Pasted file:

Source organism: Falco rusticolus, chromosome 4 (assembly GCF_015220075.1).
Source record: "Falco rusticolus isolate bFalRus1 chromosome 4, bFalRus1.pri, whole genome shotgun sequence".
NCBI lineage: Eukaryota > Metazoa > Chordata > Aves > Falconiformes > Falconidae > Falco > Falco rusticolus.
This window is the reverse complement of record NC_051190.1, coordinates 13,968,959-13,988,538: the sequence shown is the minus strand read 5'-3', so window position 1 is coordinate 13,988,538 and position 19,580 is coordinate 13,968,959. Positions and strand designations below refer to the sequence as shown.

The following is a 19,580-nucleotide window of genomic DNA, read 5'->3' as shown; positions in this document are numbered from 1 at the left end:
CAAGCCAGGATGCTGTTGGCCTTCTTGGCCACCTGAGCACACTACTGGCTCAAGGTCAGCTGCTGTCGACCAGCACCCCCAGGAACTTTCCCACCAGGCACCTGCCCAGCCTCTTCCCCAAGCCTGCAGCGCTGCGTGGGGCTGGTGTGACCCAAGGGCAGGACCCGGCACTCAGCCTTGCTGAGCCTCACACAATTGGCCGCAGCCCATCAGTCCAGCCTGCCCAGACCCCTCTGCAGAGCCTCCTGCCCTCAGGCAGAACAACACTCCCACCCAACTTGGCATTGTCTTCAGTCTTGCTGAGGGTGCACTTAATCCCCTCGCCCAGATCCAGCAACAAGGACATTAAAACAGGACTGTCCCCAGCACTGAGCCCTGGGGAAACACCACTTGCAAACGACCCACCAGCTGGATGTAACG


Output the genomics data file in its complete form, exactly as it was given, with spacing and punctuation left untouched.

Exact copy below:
Source organism: Falco rusticolus, chromosome 4 (assembly GCF_015220075.1).
Source record: "Falco rusticolus isolate bFalRus1 chromosome 4, bFalRus1.pri, whole genome shotgun sequence".
NCBI lineage: Eukaryota > Metazoa > Chordata > Aves > Falconiformes > Falconidae > Falco > Falco rusticolus.
This window is the reverse complement of record NC_051190.1, coordinates 13,968,959-13,988,538: the sequence shown is the minus strand read 5'-3', so window position 1 is coordinate 13,988,538 and position 19,580 is coordinate 13,968,959. Positions and strand designations below refer to the sequence as shown.

The following is a 19,580-nucleotide window of genomic DNA, read 5'->3' as shown; positions in this document are numbered from 1 at the left end:
CAAGCCAGGATGCTGTTGGCCTTCTTGGCCACCTGAGCACACTACTGGCTCAAGGTCAGCTGCTGTCGACCAGCACCCCCAGGAACTTTCCCACCAGGCACCTGCCCAGCCTCTTCCCCAAGCCTGCAGCGCTGCGTGGGGCTGGTGTGACCCAAGGGCAGGACCCGGCACTCAGCCTTGCTGAGCCTCACACAATTGGCCGCAGCCCATCAGTCCAGCCTGCCCAGACCCCTCTGCAGAGCCTCCTGCCCTCAGGCAGAACAACACTCCCACCCAACTTGGCATTGTCTTCAGTCTTGCTGAGGGTGCACTTAATCCCCTCGCCCAGATCCAGCAACAAGGACATTAAAACAGGACTGTCCCCAGCACTGAGCCCTGGGGAAACACCACTTGCAAACGACCCACCAGCTGGATGTAACG